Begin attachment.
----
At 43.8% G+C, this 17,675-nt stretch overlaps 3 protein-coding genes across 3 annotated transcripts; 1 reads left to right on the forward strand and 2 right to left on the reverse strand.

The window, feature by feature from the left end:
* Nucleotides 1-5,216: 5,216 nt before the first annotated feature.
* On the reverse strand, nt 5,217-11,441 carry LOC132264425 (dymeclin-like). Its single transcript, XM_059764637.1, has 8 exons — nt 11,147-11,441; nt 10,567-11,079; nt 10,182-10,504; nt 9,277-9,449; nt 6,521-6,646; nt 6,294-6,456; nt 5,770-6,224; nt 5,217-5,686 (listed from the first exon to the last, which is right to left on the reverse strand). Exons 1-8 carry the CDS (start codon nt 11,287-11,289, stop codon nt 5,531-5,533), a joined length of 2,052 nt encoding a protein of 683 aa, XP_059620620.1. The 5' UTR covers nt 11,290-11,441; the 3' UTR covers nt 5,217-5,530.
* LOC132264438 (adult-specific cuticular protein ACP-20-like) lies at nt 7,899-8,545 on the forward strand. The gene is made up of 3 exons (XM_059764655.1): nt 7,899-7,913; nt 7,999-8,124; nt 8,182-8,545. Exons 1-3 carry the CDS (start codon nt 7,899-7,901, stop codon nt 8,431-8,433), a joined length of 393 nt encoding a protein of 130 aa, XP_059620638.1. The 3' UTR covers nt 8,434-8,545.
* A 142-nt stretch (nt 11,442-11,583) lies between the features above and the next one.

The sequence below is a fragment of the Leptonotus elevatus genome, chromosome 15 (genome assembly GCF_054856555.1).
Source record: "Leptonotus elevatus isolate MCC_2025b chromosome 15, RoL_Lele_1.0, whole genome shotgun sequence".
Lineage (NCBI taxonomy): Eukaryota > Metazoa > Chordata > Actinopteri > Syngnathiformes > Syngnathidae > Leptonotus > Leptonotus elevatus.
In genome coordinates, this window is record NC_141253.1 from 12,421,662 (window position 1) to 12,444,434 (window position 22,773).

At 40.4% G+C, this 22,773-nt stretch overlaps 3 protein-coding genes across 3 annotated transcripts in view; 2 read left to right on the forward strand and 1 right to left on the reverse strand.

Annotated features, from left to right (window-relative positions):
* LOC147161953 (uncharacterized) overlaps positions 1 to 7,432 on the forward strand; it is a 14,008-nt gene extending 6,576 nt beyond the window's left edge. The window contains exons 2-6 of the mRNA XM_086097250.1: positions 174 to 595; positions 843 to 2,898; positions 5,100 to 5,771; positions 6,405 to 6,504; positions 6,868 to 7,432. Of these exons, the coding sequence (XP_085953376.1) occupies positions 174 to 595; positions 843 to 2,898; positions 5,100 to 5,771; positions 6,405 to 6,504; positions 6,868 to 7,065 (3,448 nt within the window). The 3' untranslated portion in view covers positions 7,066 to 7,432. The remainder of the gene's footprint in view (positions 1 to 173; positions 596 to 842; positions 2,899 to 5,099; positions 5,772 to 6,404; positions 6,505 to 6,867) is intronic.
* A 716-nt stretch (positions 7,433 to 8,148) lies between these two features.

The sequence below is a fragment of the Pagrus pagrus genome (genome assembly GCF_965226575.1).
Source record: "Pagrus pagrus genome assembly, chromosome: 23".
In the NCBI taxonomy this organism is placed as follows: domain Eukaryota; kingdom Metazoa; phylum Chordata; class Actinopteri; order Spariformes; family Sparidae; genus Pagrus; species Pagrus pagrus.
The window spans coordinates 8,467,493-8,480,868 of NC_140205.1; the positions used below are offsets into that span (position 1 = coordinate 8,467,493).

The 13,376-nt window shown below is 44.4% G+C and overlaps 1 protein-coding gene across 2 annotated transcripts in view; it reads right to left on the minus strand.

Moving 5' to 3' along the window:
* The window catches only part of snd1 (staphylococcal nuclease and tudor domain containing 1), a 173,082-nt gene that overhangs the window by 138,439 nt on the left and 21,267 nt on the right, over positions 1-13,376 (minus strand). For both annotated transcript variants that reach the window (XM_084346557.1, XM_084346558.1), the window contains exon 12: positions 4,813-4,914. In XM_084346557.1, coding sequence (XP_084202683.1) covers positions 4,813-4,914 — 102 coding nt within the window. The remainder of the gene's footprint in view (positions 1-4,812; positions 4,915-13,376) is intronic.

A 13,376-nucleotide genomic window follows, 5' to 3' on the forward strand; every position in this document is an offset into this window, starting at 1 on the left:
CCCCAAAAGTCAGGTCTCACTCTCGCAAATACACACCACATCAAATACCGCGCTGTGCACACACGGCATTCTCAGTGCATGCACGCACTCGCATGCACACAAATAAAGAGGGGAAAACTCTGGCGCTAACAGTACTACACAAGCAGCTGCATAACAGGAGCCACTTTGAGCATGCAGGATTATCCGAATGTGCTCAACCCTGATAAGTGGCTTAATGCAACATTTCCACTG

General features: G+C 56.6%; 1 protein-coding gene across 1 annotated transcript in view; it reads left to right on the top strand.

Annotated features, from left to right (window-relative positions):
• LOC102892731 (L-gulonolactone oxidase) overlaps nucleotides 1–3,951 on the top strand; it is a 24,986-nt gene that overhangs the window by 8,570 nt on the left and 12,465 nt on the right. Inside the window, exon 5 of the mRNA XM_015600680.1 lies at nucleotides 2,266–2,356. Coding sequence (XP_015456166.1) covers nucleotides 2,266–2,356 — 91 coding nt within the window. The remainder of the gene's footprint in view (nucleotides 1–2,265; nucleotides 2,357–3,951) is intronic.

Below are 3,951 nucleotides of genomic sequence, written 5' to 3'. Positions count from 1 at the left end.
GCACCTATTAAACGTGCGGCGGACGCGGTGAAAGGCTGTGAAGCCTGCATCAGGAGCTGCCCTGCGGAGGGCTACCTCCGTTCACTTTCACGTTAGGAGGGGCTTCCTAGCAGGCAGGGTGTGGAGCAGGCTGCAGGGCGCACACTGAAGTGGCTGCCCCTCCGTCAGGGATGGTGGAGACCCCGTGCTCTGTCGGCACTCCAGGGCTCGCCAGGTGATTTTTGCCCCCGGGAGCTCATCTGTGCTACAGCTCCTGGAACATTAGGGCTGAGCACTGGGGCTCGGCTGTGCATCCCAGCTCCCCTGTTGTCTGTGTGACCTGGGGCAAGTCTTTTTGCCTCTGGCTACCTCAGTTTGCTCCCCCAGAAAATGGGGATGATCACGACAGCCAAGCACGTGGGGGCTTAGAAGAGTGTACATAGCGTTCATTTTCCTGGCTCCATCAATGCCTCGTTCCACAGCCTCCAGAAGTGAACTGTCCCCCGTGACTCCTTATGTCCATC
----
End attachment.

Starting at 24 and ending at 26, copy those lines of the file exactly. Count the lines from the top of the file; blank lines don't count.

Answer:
General features: G+C 56.6%; 1 protein-coding gene across 1 annotated transcript in view; it reads left to right on the top strand.

Annotated features, from left to right (window-relative positions):
• LOC102892731 (L-gulonolactone oxidase) overlaps nucleotides 1–3,951 on the top strand; it is a 24,986-nt gene that overhangs the window by 8,570 nt on the left and 12,465 nt on the right. Inside the window, exon 5 of the mRNA XM_015600680.1 lies at nucleotides 2,266–2,356. Coding sequence (XP_015456166.1) covers nucleotides 2,266–2,356 — 91 coding nt within the window. The remainder of the gene's footprint in view (nucleotides 1–2,265; nucleotides 2,357–3,951) is intronic.